Research Papers

Real-Time Hybrid Switching Control of Automotive Cold Start Hydrocarbon Emission

[+] Author and Article Information
Rasoul Salehi

Mechanical Engineering Department,
Sharif University of Technology,
Tehran, Iran 1458889694
e-mail: r_salehi@mech.sharif.ir

Mahdi Shahbakhti

Mechanical Engineering Department,
Michigan Technological University,
Houghton, MI 49931
e-mail: mahdish@mtu.edu

J. Karl Hedrick

Department of Mechanical Engineering,
University of California,
Berkeley, CA 94720
e-mail: khedrick@me.berkeley.edu

1Corresponding author.

Contributed by the Dynamic Systems Division of ASME for publication in the JOURNAL OF DYNAMIC SYSTEMS, MEASUREMENT, AND CONTROL. Manuscript received November 5, 2012; final manuscript received January 14, 2014; published online March 13, 2014. Assoc. Editor: Shankar Coimbatore Subramanian.

J. Dyn. Sys., Meas., Control 136(4), 041002 (Mar 13, 2014) (10 pages) Paper No: DS-12-1361; doi: 10.1115/1.4026534 History: Received November 05, 2012; Revised January 14, 2014

Reduction of cold start hydrocarbon (HC) emissions requires a proper compromise between low engine-out HC emission and fast light-off of the three way catalytic converter (TWC). In this paper, a hybrid switching system is designed and optimized for reducing HC emissions of a mid-sized passenger car during the cold start phase of FTP-75 (Federal Test Procedure). This hybrid system has the benefit of increasing TWC temperature during the early stages of the driving cycle by switching between different operational modes. The switching times are optimized to reduce the cumulative tailpipe HC of an experimentally validated automotive emission model. The designed hybrid system is tested in real-time on a real engine control unit (ECU) in a model-in-the-loop structure. The results indicate the new hybrid controller reduces the HC emissions over 6.5% compared to nonswitching cold start controller designs.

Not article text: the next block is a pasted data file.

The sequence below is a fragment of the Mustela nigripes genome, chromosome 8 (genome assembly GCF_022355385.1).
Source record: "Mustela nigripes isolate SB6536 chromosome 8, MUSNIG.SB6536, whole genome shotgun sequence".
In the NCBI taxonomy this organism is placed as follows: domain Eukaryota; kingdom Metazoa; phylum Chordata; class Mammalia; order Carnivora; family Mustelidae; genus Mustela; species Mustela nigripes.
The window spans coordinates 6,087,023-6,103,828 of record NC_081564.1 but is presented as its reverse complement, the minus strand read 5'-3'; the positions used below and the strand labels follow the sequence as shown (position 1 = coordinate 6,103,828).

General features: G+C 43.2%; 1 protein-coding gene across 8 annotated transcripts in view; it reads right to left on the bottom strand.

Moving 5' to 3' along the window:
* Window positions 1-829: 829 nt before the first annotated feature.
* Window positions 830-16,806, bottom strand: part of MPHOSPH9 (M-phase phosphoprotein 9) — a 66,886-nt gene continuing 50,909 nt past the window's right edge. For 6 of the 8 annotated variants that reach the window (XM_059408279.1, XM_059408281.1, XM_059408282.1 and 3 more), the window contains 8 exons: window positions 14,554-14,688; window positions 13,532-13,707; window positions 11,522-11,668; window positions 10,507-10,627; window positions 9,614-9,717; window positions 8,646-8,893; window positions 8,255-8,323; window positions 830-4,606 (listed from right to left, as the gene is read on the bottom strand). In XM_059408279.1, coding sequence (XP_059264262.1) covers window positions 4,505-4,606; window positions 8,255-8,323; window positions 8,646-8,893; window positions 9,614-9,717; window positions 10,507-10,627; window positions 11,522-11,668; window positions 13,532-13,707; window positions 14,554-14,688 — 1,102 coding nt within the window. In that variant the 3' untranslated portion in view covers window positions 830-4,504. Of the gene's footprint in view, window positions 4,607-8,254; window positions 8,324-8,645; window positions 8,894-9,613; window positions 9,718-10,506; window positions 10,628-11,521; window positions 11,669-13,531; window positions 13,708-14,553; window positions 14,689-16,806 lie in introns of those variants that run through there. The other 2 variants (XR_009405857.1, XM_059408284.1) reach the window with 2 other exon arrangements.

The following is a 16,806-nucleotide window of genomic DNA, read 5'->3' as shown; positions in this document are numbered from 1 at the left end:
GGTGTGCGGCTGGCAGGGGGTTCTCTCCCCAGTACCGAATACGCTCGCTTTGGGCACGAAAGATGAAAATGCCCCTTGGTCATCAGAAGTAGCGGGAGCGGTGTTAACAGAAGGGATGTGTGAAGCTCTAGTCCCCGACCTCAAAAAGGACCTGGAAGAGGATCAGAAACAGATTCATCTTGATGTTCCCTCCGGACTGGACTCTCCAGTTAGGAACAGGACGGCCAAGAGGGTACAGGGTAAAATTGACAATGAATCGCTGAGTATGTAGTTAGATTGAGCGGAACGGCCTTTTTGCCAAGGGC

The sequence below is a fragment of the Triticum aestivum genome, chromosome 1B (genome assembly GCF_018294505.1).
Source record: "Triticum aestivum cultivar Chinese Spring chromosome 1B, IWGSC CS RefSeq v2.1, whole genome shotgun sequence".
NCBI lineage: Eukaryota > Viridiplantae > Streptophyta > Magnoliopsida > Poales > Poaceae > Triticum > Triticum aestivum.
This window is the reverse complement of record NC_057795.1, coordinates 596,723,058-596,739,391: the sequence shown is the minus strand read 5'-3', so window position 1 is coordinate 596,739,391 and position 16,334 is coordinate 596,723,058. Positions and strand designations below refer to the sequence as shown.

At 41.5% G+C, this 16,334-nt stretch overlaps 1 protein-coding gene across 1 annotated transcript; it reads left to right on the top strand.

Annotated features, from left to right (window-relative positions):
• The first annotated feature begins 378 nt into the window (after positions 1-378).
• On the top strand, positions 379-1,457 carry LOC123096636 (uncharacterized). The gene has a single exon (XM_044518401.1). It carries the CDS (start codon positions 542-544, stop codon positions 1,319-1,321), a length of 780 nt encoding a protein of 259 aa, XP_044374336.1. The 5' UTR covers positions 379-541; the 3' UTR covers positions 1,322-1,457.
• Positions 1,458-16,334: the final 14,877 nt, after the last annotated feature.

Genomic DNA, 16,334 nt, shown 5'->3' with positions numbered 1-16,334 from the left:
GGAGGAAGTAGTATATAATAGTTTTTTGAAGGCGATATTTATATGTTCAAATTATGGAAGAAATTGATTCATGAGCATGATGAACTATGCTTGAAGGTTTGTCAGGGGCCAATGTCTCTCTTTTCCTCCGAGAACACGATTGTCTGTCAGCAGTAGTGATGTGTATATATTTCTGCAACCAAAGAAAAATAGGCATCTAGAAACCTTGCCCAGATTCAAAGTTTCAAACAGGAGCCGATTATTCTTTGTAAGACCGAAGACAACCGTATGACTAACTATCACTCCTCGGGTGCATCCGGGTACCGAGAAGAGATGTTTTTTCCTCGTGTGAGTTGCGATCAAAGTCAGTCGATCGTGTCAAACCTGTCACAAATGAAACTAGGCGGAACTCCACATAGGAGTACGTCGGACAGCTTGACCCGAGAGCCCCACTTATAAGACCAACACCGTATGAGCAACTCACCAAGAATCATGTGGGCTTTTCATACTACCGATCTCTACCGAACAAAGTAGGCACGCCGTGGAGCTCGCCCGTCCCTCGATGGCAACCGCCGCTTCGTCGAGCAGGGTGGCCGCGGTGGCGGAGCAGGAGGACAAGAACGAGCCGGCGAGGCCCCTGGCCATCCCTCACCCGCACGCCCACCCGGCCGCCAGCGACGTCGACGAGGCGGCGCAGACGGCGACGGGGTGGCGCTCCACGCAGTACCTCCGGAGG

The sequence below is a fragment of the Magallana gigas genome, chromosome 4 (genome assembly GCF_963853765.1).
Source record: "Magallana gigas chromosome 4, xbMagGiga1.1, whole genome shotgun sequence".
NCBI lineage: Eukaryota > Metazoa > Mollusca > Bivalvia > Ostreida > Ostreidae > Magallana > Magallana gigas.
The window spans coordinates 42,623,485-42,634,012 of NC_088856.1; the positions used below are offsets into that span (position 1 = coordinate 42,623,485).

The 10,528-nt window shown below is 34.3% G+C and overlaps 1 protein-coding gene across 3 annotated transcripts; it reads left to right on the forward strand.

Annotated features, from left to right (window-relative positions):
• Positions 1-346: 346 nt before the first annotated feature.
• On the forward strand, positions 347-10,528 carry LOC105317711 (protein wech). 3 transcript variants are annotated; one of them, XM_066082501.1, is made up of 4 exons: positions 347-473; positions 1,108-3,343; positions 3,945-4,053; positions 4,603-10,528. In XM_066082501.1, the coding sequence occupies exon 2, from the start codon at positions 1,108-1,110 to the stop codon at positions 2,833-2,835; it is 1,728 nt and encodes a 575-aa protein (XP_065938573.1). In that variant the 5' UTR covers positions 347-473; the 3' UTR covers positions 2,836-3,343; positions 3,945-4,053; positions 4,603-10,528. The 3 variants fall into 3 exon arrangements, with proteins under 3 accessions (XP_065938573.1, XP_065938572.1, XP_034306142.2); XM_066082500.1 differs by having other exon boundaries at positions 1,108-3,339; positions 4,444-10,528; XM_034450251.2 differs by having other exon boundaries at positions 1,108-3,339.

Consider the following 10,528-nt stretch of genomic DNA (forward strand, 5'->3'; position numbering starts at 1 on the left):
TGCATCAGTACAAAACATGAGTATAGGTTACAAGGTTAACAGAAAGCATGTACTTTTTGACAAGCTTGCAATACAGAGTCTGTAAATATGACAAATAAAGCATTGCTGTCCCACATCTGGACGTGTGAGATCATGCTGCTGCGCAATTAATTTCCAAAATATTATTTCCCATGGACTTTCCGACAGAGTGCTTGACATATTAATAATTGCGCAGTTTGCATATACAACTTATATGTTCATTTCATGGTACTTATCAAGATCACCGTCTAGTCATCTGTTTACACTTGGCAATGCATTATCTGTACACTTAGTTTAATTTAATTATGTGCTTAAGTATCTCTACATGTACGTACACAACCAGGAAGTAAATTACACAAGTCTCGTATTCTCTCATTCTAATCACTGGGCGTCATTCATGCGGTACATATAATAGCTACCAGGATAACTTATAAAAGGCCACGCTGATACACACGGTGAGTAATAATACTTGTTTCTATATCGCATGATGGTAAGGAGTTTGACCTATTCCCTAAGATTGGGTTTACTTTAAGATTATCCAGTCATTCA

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Fig. 1

General structure of engine model and the designed MIMO controller

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Fig. 2

Tracking performance of the designed controller

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Fig. 3

Comparison between simulated and measured tailpipe HC emissions

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Fig. 4

Control signals calculated by the SMC to the engine to follow the desired trajectories

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Fig. 5

Evolution of eigenvalues for uncontrolled states x2 and x4

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Fig. 6

Designed hybrid switching system

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Fig. 7

Behavior of engine brake torque and engine raw HC rate versus exhaust gas temperature

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Fig. 8

Evolution of switching times with optimization step

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Fig. 9

Comparison of the TWC conversion efficiency and temperature in three designed cold start control strategies

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Fig. 10

Comparison among HC emissions of the designed control strategies: (a) engine raw cumulative HC, (b) tailpipe cumulative HC, and (c) mode schedule

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Fig. 11

Model-in-the-loop setup used for real-time testing of the designed controller

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Fig. 12

Comparison between switching times from real-time and off-line computation

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Fig. 13

Comparison of the TWC performance among nonswitching and switching (off-line, real-time) cold start strategies

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Fig. 14

Comparison between emission performance

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Fig. 15

Effect of oxygen sensor faults on the λ-controller performance

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Fig. 16

Gradient of tailpipe emission with respect to λ at different Tcat values

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Fig. 17

Increase of HCtp due to oxygen sensor fault. (a) fault in sensor gain and (b) fault in sensor response time (the results are from running the controller in real-time on the dSPACE ECU).



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